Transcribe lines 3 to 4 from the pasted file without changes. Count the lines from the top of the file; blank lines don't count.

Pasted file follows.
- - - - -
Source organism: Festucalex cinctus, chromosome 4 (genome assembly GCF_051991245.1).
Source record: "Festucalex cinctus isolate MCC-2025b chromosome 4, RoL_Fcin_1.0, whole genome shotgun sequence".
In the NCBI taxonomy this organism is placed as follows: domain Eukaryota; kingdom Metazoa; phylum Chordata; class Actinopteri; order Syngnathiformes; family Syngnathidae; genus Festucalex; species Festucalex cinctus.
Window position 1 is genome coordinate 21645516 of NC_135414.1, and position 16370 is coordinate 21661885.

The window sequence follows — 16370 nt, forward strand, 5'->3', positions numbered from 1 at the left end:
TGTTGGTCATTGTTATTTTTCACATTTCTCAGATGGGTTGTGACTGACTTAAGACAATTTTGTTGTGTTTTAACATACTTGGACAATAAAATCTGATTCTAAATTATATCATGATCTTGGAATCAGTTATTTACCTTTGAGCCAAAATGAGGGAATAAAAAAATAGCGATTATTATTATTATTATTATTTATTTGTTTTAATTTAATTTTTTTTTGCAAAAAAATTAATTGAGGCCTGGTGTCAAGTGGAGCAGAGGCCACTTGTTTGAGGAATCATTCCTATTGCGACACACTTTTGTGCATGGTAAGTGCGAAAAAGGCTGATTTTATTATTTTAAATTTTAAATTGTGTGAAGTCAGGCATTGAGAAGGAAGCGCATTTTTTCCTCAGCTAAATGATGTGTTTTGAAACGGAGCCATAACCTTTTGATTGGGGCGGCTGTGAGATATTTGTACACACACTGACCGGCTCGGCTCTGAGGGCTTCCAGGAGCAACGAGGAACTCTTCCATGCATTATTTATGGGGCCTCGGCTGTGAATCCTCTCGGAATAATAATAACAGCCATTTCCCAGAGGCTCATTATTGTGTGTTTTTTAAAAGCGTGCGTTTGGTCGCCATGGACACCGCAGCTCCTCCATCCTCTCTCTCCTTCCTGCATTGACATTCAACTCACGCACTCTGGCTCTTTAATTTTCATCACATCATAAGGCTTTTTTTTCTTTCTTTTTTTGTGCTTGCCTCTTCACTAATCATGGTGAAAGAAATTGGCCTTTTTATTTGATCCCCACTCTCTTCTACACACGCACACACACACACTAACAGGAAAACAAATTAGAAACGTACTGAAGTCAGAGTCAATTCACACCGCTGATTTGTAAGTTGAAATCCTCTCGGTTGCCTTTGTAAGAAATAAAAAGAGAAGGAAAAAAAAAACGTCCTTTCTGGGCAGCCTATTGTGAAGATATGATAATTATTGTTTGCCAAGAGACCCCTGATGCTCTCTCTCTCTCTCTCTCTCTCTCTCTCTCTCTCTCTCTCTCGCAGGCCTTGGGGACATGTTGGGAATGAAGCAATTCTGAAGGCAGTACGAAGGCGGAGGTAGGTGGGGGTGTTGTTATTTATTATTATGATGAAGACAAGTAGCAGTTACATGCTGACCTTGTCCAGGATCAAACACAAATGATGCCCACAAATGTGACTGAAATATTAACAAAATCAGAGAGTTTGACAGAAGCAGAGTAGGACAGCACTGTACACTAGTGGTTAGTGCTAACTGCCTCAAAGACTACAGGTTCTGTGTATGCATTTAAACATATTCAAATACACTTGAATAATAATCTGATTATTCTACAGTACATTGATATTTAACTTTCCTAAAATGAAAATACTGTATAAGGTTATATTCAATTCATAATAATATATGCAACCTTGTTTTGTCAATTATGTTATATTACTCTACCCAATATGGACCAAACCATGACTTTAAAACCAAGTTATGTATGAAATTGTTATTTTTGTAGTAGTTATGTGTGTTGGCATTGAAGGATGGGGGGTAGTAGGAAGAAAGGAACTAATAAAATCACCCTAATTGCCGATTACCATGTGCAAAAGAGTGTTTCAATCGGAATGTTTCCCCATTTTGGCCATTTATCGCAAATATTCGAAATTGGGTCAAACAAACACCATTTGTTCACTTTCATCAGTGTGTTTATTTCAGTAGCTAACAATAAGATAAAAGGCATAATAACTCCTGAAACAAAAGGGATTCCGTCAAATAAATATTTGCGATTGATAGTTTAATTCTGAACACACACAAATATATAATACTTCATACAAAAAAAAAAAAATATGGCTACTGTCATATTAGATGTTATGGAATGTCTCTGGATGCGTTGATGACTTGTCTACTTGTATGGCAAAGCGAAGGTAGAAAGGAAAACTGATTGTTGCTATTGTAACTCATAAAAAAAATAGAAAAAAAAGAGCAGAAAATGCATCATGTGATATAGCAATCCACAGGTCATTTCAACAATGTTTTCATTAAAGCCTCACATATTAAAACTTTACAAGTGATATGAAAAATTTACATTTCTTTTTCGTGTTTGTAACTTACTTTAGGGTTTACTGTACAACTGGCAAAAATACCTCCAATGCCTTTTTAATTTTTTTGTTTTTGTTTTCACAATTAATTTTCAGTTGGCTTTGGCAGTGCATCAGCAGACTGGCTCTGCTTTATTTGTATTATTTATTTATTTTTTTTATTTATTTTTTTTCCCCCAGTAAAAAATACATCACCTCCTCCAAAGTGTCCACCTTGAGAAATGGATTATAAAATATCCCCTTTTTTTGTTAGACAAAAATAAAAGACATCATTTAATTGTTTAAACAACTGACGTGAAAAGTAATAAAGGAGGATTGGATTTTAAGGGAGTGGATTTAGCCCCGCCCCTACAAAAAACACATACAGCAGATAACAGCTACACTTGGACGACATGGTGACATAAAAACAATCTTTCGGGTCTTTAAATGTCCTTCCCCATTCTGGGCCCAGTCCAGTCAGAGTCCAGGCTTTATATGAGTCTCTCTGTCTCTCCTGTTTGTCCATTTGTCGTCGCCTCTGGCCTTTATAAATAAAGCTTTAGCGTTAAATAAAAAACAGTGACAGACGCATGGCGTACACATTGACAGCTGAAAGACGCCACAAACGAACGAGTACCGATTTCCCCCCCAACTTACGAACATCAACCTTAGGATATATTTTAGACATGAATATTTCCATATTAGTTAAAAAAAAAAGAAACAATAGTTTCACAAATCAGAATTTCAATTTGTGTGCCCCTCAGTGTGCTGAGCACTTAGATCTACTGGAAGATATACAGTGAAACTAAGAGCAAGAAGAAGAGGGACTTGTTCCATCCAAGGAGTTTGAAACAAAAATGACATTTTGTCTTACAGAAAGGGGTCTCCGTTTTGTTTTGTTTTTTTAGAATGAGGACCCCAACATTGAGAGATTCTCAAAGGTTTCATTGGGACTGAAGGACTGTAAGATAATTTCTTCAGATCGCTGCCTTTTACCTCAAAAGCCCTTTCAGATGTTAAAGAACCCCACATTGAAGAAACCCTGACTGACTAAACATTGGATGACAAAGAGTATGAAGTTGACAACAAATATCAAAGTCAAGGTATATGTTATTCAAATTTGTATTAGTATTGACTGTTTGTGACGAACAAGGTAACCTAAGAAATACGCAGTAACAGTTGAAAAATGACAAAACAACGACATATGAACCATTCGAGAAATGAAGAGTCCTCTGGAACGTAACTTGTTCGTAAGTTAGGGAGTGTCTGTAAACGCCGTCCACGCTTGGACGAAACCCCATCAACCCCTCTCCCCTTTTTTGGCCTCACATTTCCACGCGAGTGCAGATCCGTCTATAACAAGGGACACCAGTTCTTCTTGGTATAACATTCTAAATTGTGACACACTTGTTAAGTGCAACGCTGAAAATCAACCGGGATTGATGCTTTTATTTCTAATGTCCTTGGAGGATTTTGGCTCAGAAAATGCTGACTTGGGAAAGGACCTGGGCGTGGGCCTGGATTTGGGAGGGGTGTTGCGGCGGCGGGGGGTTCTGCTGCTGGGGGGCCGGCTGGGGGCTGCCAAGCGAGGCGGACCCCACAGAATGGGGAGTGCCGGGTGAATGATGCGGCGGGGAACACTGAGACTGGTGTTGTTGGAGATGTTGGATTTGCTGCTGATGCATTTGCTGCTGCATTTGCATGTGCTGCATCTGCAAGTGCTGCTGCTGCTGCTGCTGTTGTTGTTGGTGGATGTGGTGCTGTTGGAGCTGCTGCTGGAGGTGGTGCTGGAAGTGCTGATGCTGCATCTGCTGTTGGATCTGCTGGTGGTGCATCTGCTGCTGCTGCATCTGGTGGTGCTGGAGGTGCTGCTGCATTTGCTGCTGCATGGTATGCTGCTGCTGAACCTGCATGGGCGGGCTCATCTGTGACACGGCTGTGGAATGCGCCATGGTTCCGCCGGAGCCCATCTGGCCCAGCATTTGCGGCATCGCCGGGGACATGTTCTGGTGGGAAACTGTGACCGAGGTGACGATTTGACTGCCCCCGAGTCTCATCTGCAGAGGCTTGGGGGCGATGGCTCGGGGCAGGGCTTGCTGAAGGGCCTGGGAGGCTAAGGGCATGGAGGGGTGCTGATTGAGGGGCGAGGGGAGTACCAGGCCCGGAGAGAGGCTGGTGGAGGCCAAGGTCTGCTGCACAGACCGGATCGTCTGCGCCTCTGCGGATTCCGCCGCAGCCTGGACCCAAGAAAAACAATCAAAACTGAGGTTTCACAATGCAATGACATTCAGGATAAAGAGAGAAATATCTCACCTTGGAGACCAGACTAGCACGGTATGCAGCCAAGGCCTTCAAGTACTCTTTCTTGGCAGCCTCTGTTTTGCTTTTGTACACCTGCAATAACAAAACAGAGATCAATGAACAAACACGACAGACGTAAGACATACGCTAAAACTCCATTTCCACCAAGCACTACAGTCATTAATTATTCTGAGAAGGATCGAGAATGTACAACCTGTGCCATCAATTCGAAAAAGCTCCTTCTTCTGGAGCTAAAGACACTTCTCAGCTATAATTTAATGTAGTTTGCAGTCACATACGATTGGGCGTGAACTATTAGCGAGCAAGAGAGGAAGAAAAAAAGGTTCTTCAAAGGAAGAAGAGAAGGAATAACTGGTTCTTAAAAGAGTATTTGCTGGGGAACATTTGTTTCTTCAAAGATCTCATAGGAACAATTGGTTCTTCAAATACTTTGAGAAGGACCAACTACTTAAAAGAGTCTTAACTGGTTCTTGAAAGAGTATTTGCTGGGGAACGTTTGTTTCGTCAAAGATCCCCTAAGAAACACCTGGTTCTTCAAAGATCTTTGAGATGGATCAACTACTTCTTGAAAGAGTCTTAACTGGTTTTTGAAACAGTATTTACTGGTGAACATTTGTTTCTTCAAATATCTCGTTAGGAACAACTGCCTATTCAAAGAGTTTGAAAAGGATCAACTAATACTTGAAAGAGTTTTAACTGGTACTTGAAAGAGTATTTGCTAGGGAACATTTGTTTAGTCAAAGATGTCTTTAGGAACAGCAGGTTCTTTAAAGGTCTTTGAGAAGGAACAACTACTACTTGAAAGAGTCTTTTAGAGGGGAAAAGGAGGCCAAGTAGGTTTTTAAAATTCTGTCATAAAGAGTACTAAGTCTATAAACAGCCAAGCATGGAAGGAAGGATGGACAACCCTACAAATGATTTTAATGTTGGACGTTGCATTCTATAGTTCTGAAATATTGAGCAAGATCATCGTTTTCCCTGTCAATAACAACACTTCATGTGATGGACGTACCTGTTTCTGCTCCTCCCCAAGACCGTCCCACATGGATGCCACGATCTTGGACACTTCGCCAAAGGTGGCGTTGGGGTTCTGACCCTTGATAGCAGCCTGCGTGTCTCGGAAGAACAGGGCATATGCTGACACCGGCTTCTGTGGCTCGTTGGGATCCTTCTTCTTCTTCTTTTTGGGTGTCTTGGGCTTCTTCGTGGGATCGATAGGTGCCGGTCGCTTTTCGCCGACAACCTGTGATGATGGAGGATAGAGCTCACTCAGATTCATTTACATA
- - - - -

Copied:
In the NCBI taxonomy this organism is placed as follows: domain Eukaryota; kingdom Metazoa; phylum Chordata; class Actinopteri; order Syngnathiformes; family Syngnathidae; genus Festucalex; species Festucalex cinctus.
Window position 1 is genome coordinate 21645516 of NC_135414.1, and position 16370 is coordinate 21661885.